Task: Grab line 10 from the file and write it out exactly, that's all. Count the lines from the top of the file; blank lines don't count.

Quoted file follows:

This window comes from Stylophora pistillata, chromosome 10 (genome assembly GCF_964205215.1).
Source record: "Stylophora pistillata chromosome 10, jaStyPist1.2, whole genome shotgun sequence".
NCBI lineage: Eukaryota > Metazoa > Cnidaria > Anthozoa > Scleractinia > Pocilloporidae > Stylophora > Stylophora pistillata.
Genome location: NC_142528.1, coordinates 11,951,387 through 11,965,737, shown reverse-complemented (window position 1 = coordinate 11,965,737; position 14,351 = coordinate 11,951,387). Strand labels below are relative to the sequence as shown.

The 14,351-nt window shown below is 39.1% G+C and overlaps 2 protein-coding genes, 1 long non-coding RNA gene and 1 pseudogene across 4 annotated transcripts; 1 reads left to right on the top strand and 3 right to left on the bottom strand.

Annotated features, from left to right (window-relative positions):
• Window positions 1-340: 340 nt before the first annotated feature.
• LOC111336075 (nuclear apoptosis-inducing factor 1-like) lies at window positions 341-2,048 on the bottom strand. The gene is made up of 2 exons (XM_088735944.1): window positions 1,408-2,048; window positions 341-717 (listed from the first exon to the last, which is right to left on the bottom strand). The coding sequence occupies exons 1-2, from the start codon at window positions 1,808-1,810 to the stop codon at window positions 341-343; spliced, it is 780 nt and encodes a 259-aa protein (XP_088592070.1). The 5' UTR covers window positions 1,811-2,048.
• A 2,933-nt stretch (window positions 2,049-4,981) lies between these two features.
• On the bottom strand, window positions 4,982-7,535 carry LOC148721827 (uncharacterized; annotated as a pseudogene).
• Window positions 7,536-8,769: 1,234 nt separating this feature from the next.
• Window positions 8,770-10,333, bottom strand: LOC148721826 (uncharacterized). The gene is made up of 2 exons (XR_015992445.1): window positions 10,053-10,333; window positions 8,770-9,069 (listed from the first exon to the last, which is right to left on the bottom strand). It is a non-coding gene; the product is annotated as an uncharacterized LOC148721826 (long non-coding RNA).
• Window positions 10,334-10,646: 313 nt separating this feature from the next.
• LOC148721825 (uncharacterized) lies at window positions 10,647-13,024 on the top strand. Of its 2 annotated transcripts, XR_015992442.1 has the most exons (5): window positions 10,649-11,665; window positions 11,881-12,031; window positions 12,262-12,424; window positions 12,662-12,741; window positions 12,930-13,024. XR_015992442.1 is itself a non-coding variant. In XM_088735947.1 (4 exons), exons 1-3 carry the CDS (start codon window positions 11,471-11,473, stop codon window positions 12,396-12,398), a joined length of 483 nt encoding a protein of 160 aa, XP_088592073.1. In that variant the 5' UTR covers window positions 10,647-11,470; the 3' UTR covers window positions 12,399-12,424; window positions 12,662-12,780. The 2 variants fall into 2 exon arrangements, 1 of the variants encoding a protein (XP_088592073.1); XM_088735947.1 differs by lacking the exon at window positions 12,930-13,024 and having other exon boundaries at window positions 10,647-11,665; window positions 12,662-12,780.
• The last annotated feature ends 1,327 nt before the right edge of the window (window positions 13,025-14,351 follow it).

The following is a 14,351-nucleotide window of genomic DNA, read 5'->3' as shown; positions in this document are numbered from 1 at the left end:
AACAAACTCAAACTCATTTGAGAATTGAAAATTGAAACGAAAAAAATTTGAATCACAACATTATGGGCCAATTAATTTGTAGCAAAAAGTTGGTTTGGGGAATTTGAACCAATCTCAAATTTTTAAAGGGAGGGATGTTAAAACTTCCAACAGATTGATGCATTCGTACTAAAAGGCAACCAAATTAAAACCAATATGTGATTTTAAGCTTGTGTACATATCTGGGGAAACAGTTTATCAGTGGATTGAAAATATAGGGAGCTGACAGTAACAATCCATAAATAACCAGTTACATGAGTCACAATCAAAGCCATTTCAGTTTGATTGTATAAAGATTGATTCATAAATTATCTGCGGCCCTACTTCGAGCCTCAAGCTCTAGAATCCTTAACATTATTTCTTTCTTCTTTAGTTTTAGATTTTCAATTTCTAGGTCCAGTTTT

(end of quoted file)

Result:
• On the bottom strand, window positions 4,982-7,535 carry LOC148721827 (uncharacterized; annotated as a pseudogene).